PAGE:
For the actual felling, only one half of the screen stays open so that the remaining hydraulic power is available for the actual felling job. Unlike existing solutions where a protective screen is suspended from a forwarder, this solution offers the advantage that fellers are not working under an unpropped crane.

Another advantage is that the new screen is used in conjunction with a tracked tractor, which is less expensive to operate than a forwarder.

Forestry Journal: Multiforest log carriers.Multiforest log carriers.


Outside the halls, in the working arena, a number of exhibitors braved the cold to demonstrate or exhibit their machinery.

One of the more active stands was organised by Growi Maschinenbau from Germany, which exhibited a number of log-splitting machines and firewood processors.

Vertical splitters as well as horizontal ones proved very popular with the spectators, many of whom said they processed their own wood at home and were interested in upgrading their own equipment.

Forestry Journal: Irus Quatrak unit with cutter.Irus Quatrak unit with cutter.

Another company based outdoors was Wood-Mizer, which exhibited and demonstrated its LT15 sawmill.

The LT15 Classic cuts logs up to 70 cm in diameter and 5.4 m long, with the standard bed options. In order to cut longer logs, bed extensions can be added to extend the sawmill bed to any required cutting length.

Thin-kerf blades require minimal energy consumption, so smaller motors provide sufficient power to cut all wood types. Petrol and diesel engine options are available.

Also outside, Merlo had one of its telehandlers on display alongside its Treemme multipurpose specialist tractor with mulcher attached to the boom.

Forestry Journal: Grabenmeister GM160 AS trencher.Grabenmeister GM160 AS trencher.

Popular log trailer manufacturer Uniforst displayed its 12.48 model with the 7274 crane attached.

This latest crane now has a maximum range of 7.4 m with single telescopic extension and a gross lifting torque of 72 kNm. The swing torque of 21 kNm was specially designed to meet the requirements of alpine areas.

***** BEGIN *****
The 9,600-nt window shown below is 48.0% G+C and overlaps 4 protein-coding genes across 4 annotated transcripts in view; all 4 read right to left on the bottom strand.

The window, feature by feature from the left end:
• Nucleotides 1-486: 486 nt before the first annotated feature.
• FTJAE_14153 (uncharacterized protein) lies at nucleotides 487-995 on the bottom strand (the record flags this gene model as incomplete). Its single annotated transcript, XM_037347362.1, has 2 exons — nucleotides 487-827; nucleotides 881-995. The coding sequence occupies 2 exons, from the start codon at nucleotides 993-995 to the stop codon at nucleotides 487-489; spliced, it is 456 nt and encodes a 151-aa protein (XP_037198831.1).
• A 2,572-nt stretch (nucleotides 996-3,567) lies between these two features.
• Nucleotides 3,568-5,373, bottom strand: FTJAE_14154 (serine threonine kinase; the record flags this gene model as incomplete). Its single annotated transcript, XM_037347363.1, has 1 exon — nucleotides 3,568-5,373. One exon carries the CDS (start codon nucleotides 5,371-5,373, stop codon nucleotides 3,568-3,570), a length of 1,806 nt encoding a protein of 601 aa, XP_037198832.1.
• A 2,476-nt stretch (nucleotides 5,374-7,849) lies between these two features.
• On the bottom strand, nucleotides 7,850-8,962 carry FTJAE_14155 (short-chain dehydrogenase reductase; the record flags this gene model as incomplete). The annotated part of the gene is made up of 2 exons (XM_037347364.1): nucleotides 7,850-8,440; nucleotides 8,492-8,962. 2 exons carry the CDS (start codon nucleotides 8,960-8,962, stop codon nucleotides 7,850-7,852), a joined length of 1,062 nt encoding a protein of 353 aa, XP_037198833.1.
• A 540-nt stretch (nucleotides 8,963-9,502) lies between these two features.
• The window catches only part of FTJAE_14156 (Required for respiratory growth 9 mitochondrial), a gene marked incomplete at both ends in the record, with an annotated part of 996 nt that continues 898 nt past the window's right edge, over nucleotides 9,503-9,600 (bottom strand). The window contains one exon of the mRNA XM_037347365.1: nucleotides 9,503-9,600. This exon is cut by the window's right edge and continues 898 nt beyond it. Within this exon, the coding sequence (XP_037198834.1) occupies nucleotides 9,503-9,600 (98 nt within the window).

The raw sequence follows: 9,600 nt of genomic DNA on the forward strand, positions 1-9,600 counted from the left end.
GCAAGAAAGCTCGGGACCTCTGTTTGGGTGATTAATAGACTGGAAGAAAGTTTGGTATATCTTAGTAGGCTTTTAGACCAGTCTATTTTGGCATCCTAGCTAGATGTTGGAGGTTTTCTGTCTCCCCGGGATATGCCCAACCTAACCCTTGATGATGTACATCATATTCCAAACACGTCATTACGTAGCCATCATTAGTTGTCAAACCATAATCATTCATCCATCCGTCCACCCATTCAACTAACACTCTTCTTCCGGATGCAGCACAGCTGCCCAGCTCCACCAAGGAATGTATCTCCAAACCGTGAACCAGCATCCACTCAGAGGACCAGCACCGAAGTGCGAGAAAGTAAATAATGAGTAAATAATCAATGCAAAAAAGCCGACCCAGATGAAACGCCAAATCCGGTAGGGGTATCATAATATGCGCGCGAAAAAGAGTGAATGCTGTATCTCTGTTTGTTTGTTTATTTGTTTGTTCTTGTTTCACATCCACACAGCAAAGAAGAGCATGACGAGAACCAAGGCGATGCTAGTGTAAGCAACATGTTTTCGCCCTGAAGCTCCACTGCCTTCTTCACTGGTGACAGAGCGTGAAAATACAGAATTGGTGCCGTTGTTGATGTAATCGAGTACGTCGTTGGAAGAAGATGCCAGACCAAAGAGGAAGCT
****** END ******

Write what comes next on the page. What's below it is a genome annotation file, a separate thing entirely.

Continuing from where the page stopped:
A 60-litre control block with standard pressure filter and an emergency stop function have also been added to the unit.

Forestry Journal: Mini mulchers and shredders on the Eliet stand.Mini mulchers and shredders on the Eliet stand.


Moving indoors, there was a vast array of forestry equipment ranging from the latest small electric-driven Stihl chainsaws to the large self-propelled log cutters and transporters.

From mini tracked mulchers on the Eliet stand to hydraulic folding grabs from the Italian manufacturer Daniele and Giraudo, those involved in the forestry industry certainly had a lot to see.

One of the more unusual exhibits was a new Truxor T20, which is essentially a boat that can cut and clear reeds from forest lakes and is powered by a 24.8 hp Kubota engine.

The T20 comes with a single hydraulic outlet that can cater for tool operation, making it suitable for simple tasks such as reed cutting and collecting. The T20 can be fitted with most cutters, grips and grabs, as well as a digging arm.

Some log transporters from Multiforest on display indoors included the MF1050 model with V7300 crane.

Robotic units to be used in forestry were also a very popular exhibit at Agritechnica, with a number of the main manufacturers dabbling in this sector.

Featuring on the McConnel stand was the Robocut RC56 remote-control cutter powered by a 56 hp Hatz diesel engine. The manufacturer said this latest machine is 40 per cent more powerful than before and is 20 per cent more fuel efficient.

Forestry Journal: Treemme multipurpose specialist tractor with mulcher attached.Treemme multipurpose specialist tractor with mulcher attached.

Outside of the specialist forestry machines, the tractor manufacturers were keen to promote their brands and latest models for forest users.

While there was a plethora of large tractors to choose from, it was interesting to see the number of small tractor manufacturers at the show. Such tractors made in India and Turkey are becoming very attractive in terms of price and power for smallholders and foresters.

All in all, the forestry sector was well represented at Agritechnica. The key message being driven home to those involved in the sector was all about protecting the environment and using forestry methods to enhance it.

While there have been advances in electrical power for the smaller tools such as chainsaws, leaf blowers and strimmers, diesel power is still required for the larger, more powerful machine the forestry sector needs.

Increasing safety while working in forests was another key aspect of the show and that’s where robotic machines excelled. Winning the silver medal for its safety net was a huge boost for Pfanzelt Maschinenbau.

The next Agritechnica show will be held in 2021, once again in Hanover.